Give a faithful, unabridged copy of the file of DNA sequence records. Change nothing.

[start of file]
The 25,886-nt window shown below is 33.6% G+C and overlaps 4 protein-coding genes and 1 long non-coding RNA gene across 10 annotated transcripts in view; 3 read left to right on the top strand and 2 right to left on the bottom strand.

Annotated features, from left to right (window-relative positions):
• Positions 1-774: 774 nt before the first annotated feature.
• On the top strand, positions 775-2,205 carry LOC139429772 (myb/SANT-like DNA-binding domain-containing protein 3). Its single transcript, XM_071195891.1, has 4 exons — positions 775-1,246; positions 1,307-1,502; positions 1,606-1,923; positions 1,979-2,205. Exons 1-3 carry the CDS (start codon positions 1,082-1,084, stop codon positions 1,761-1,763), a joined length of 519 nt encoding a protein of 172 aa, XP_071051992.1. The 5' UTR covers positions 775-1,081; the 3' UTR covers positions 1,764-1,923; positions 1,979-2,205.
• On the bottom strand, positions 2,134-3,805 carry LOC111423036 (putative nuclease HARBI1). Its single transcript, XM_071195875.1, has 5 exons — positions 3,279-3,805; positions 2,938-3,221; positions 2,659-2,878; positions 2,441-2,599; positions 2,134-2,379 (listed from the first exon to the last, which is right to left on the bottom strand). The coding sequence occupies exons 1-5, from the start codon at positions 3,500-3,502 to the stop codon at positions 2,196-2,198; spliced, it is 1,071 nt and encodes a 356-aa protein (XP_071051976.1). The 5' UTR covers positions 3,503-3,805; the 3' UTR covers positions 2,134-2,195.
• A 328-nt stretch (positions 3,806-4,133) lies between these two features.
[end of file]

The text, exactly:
The 25,886-nt window shown below is 33.6% G+C and overlaps 4 protein-coding genes and 1 long non-coding RNA gene across 10 annotated transcripts in view; 3 read left to right on the top strand and 2 right to left on the bottom strand.

Annotated features, from left to right (window-relative positions):
• Positions 1-774: 774 nt before the first annotated feature.
• On the top strand, positions 775-2,205 carry LOC139429772 (myb/SANT-like DNA-binding domain-containing protein 3). Its single transcript, XM_071195891.1, has 4 exons — positions 775-1,246; positions 1,307-1,502; positions 1,606-1,923; positions 1,979-2,205. Exons 1-3 carry the CDS (start codon positions 1,082-1,084, stop codon positions 1,761-1,763), a joined length of 519 nt encoding a protein of 172 aa, XP_071051992.1. The 5' UTR covers positions 775-1,081; the 3' UTR covers positions 1,764-1,923; positions 1,979-2,205.
• On the bottom strand, positions 2,134-3,805 carry LOC111423036 (putative nuclease HARBI1). Its single transcript, XM_071195875.1, has 5 exons — positions 3,279-3,805; positions 2,938-3,221; positions 2,659-2,878; positions 2,441-2,599; positions 2,134-2,379 (listed from the first exon to the last, which is right to left on the bottom strand). The coding sequence occupies exons 1-5, from the start codon at positions 3,500-3,502 to the stop codon at positions 2,196-2,198; spliced, it is 1,071 nt and encodes a 356-aa protein (XP_071051976.1). The 5' UTR covers positions 3,503-3,805; the 3' UTR covers positions 2,134-2,195.
• A 328-nt stretch (positions 3,806-4,133) lies between these two features.